The idea of intestinal worms creeping and crawling around inside people tends to get a bad rap, given the fact that, you know, it’s a worm. Inside you. Crawling around. Laying eggs. Multiplying.
It brings to mind deadly, debilitating disease in the developing world; in the developed world, illness, trips to the loo, little kids scratching their bums and not washing their hands, eggs, itchiness, and general unpleasantness. Indeed, a little over 100 years ago, people in the industrialised world were regularly exposed to these little wormies, due to the lack of water treatment plants.
The proper name for intestinal worms are “helminths”, which means ‘parasitic worm’. A parasite is a living thing (that’s the worm) which lives in or on another living thing, called the host (that’s us) and takes nutrients away from the host. Super rude, right?
Wrong! (Stay with me.)
Over the past three decades, an idea first hypothesised by David Strachan in 1989 has been gaining traction. Strachan proposed that improved hygiene was to blame for increased incidences of hay fever.
“Hygiene Theory” or “Old Friends”, as it came to be known, has since been expanded beyond the realms of hay fever and improved hygiene to a more nuanced and complex idea: that the rise in allergies, autoimmune and inflammatory diseases could be linked to the lack of exposure to certain organisms which trained our immune systems to be more tolerant; less “touchy”, less inclined to make you break out in hives because you brushed against something it doesn’t like.
Without that exposure, this theory suggests, our immune systems are hyper-vigilant, ready to strike at the slightest provocation, resulting in higher numbers of allergies, autoimmune diseases and inflammatory diseases.
Enter, the worm. (Literally).
Using worms to treat illness is not a new idea (“Helminthic therapy”). We’ve all seen the movies set in old-timey times, where the doctor comes in and pops a few leeches onto someone’s arm , getting the “bad blood” out (“That’ll fix ‘em right up!”). More recently, they have been hypothesised to help in wound healing and lung disease, but what we are most interested in here at Noshable is their use to treat food allergies, intolerances and sensitivities.
In 1999, researchers Dr Joel Weinstock (chief of Gastroenterology/Hepatolgy at Tufts Medical Center in Boston) and Dr David Elliot discovered that helminths protected mice from getting colitis - inflamation of the lining of the colon, usually caused by inflammatory bowel disease (Crohn’s, Ulcerative Colitis, etc) or an allergic response!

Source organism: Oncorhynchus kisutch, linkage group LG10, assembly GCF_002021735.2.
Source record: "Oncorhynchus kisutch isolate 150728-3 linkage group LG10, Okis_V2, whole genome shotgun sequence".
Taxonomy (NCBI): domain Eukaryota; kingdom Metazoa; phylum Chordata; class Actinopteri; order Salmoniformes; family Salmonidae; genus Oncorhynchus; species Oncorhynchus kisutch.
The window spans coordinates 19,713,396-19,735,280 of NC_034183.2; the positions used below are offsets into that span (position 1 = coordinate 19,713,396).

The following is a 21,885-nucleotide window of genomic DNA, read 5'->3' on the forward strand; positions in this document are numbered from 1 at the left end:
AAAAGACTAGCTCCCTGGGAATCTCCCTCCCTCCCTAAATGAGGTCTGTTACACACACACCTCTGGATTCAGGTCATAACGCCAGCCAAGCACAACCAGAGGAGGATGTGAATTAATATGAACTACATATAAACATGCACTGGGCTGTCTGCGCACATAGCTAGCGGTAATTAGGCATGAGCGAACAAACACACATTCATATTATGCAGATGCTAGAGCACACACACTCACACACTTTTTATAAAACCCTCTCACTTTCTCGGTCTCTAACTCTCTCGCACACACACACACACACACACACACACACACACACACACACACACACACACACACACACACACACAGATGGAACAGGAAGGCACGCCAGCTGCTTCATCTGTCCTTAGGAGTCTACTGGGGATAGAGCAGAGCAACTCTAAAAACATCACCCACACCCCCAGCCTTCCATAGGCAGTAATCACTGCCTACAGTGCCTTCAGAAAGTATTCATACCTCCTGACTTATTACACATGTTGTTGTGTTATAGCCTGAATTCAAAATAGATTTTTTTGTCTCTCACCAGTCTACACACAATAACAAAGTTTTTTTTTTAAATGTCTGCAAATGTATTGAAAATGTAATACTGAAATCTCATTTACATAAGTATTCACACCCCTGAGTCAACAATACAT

Human trials began a few years later, and in 2005, the results of the trials were published. In the first study, 54 ulcerative colitis patients were tested, some given placebos, others were given pig whipworm eggs. 43% of those given pig whipworm eggs improved, compared with only 17% who received placebos. In the second trial, 29 patients with Crohn’s disease took whipworm eggs every three weeks. By the end of 24 weeks, 79% had reduced disease activity and 72% had gone into remission.
The most commonly used worms for these trials are the human hookworm and the pig whipworm. Clinical trials involving hookworms use a carefully controlled dose of parasite (10–20 eggs/larvae that cannot reproduce in the host, but can live for years). The pig whipworm, on the other hand, can only live for a few weeks in the gut, so trials involving whipworms mean the patients must take doses of whipworm every few weeks.
Over the last decade, human trials have been continuing with mixed but encouraging results and it seems clear that the worms, or a protein they secrete, can be helpful in inhibiting our inflammatory response.
All that being said, much, much more research needs to be done in this field before anything is deemed completely safe to try, especially given that larger trials have not shown anything conclusive yet.
The FDA in the United States currently classifies helminithic therapy as an “Investigational New Drug”, which means the only people currently allowed to distribute the worms are medical practitioners conducting trials. It is a very similar situation in Australia, where currently we are still in the preliminary human trial phase. As I write this, Dr Paul Giacomin is conducting trials in Queensland on patients with coeliac disease and hookworm to see if their symptoms can be improved.
However, some people have decided that they’ve had enough, and can’t wait any longer for human trials to be completed. Thousands of people are crossing international borders to travel to countries where they can buy and ingest worms, to see for themselves if it helps. This is a clear indication of just how seriously a food allergy or intolerance can affect someone. If the symptoms are that bad, day in, day out, and they feel they have exhausted every other possible option, we can begin to understand just why someone would willingly infect themselves with a parasite that has the potential to make them seriously ill.
Here at Noshable however, we'd like to stress to not do anything that might hurt you - if you're feeling down and at the end of your tether, before you resort to eating hookworm eggs, reach out to us and let us know how you're doing. We've probably been where you are now, and we're here to help.